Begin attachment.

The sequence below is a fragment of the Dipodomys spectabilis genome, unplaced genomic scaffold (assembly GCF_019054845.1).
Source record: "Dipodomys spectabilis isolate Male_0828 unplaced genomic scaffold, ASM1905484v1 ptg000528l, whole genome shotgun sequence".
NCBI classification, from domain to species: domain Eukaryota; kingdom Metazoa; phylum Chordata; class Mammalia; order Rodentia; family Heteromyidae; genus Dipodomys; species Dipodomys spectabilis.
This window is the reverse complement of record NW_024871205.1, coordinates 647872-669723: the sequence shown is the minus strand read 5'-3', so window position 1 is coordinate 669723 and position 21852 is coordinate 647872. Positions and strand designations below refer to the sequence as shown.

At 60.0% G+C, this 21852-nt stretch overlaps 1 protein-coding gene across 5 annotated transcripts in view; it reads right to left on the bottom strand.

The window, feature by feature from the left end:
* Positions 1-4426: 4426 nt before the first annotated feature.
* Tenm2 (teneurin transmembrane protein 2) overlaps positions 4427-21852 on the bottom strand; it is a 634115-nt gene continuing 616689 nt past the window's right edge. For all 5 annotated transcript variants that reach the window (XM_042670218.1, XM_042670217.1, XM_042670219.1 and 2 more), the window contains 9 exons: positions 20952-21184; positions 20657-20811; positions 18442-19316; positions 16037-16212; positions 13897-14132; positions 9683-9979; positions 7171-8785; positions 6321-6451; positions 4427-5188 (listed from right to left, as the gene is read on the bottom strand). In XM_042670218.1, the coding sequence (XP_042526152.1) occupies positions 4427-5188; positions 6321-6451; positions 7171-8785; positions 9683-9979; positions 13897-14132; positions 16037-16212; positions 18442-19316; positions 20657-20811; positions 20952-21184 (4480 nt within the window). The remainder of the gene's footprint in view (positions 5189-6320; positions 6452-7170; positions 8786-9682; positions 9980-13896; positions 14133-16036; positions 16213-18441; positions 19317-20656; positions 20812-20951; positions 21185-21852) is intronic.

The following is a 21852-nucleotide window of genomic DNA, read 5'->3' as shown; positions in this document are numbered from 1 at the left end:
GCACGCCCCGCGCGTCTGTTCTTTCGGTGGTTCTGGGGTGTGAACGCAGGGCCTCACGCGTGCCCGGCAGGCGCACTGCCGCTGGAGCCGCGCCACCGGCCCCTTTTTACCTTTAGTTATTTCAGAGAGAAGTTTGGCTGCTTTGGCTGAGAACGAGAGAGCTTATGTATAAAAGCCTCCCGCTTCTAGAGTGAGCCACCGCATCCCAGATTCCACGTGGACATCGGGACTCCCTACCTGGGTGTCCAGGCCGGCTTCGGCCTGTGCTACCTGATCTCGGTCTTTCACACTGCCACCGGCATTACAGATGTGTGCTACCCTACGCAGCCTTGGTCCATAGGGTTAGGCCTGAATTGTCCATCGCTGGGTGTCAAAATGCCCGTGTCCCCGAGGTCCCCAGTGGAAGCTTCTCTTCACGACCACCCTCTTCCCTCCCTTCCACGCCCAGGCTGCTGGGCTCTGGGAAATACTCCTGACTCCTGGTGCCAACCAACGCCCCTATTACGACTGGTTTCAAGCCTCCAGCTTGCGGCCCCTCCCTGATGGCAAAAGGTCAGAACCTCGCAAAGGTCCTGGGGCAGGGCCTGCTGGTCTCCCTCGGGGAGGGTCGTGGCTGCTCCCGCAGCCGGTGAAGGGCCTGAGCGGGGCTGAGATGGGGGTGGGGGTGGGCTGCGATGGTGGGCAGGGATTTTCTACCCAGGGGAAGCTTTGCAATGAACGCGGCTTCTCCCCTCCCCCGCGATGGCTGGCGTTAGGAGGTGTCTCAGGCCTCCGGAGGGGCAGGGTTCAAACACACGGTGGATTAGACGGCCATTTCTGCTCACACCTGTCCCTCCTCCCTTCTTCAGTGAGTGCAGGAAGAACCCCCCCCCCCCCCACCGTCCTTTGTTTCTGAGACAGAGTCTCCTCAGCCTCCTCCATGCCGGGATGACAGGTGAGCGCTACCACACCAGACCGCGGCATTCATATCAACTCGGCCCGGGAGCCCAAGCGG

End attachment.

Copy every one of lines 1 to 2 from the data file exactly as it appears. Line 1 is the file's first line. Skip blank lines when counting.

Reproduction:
The sequence below is a fragment of the Dipodomys spectabilis genome, unplaced genomic scaffold (assembly GCF_019054845.1).
Source record: "Dipodomys spectabilis isolate Male_0828 unplaced genomic scaffold, ASM1905484v1 ptg000528l, whole genome shotgun sequence".